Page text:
“Ask a Priest: Do Previously Forgotten Mortal Sins Need to Be Confessed?”

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Q: I am confused about mortal sin when it comes to forgetting one in confession. One Catholic apologist states that if one forgets a mortal sin in confession, as long as they intended to confess all of their mortal sins in kind and number and took the time to make a diligent examination of conscience, then the confession was valid and all sins are forgiven. And I agree with this part. But I don’t understand why one would have to later confess the forgotten sin if it has already been forgiven. Would it be a sin not to confess the forgotten mortal sin? I found another website that seems to agree with what I said. Also I have heard that if one deliberately conceals a mortal sin in confession, then the whole confession is invalid and even if other mortal sins were mentioned then they have to be confessed again. Some say, though, that it is just incomplete and what one has brought forward is forgiven, but the other mortal sin still remains and one has to confess just that sin and the sin of not saying it the first time. –S.P.

Answered by Fr. Edward McIlmail, LC

A: The Council of Trent said that confession must be complete in number and species with respect to mortal sin, although without having to go into lurid details.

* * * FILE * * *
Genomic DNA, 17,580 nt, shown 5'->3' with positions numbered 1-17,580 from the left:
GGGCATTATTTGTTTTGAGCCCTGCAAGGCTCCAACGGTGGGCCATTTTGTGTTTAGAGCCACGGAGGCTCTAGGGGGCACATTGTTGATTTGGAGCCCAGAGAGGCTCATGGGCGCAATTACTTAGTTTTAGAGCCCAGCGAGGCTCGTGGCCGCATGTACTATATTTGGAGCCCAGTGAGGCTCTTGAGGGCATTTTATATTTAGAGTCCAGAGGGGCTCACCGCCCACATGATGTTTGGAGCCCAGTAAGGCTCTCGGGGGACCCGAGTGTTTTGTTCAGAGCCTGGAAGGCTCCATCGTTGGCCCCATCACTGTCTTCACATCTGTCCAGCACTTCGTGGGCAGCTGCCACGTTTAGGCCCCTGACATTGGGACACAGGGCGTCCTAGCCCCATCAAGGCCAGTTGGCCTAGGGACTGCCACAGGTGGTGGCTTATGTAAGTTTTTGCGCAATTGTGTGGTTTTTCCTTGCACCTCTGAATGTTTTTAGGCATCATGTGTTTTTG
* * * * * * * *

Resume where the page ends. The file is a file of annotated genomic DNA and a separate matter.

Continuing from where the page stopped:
There is a great difference between inadvertently forgetting a sin and deliberately concealing it. In the first case the sin is forgiven by the sacramental grace, in the second the sacrament is invalid and one has also committed a mortal sin of sacrilege. Which means none of the sins confessed are forgiven. So all mortal sins would have to be confessed the next time.

If one remembers a mortal sin that was left out by accident, then, yes, one should confess it at the next opportunity. This is so as to complete the former confession. Thus, to deliberately withhold mention of a previously forgotten mortal sin would seem to be grave matter.

Remembering the sin does not place one in mortal sin again, and it is not necessary to rush to confession. It is enough to mention it at the next regular confession; and one may continue to receive Communion in the meantime.

Plenty of online guides offer advice on making an examen of conscience, such as this guide.

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